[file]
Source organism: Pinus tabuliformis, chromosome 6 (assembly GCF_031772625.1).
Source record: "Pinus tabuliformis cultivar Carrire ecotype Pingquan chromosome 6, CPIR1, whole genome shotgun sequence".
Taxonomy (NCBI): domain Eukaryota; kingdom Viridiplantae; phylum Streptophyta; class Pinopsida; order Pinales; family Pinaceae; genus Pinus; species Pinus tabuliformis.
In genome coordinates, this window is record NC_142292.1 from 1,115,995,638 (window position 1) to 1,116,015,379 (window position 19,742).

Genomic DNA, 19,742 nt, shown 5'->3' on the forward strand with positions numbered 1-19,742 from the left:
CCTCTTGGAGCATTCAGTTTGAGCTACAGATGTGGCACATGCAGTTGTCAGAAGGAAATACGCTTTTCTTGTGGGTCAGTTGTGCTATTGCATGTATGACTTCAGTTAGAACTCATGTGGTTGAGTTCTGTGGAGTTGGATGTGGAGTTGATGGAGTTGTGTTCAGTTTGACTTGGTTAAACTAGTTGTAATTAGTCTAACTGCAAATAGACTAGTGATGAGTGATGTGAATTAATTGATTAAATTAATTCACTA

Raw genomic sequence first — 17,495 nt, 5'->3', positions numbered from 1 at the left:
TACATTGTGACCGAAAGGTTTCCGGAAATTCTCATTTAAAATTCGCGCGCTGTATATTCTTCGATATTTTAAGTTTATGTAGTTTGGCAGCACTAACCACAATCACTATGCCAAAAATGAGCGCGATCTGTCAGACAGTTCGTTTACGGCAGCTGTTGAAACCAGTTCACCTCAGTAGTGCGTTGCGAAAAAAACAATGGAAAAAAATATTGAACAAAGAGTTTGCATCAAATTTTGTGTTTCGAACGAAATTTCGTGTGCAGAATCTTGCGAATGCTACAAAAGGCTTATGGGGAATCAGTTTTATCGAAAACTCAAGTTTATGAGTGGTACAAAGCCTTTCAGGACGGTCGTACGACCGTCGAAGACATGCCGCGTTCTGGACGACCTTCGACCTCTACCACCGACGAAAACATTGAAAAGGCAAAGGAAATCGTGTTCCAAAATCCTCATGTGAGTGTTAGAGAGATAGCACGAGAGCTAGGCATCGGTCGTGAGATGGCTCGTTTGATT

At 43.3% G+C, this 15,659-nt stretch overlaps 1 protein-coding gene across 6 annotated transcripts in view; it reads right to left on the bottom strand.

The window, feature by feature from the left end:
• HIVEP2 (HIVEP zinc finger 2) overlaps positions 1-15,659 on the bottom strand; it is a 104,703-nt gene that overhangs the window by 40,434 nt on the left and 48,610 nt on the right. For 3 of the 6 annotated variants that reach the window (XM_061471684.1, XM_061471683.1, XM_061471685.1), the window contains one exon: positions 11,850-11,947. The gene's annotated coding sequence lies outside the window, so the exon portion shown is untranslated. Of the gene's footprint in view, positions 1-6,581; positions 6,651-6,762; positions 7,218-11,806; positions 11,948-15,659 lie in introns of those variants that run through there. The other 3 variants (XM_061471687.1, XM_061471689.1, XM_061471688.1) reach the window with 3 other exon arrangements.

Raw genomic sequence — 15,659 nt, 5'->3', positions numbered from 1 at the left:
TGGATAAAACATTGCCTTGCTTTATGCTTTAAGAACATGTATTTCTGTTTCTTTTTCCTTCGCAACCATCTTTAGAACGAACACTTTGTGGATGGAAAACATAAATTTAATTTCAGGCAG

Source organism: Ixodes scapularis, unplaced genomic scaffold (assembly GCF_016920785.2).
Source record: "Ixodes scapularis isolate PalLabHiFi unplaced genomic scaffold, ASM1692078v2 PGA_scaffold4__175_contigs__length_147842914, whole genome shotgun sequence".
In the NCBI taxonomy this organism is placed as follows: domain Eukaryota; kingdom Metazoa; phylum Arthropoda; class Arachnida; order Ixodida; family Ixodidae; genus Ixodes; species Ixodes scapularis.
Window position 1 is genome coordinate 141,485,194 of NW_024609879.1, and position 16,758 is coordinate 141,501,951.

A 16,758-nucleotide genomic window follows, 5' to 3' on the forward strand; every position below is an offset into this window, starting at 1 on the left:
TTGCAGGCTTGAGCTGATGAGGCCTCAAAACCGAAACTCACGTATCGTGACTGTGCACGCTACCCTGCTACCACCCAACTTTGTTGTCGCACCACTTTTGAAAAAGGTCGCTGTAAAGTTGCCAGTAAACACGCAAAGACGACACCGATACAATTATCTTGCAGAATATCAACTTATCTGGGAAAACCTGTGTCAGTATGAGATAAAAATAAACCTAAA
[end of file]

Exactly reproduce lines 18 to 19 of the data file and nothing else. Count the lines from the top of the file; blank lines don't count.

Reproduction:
A 16,758-nucleotide genomic window follows, 5' to 3' on the forward strand; every position below is an offset into this window, starting at 1 on the left:
TTGCAGGCTTGAGCTGATGAGGCCTCAAAACCGAAACTCACGTATCGTGACTGTGCACGCTACCCTGCTACCACCCAACTTTGTTGTCGCACCACTTTTGAAAAAGGTCGCTGTAAAGTTGCCAGTAAACACGCAAAGACGACACCGATACAATTATCTTGCAGAATATCAACTTATCTGGGAAAACCTGTGTCAGTATGAGATAAAAATAAACCTAAA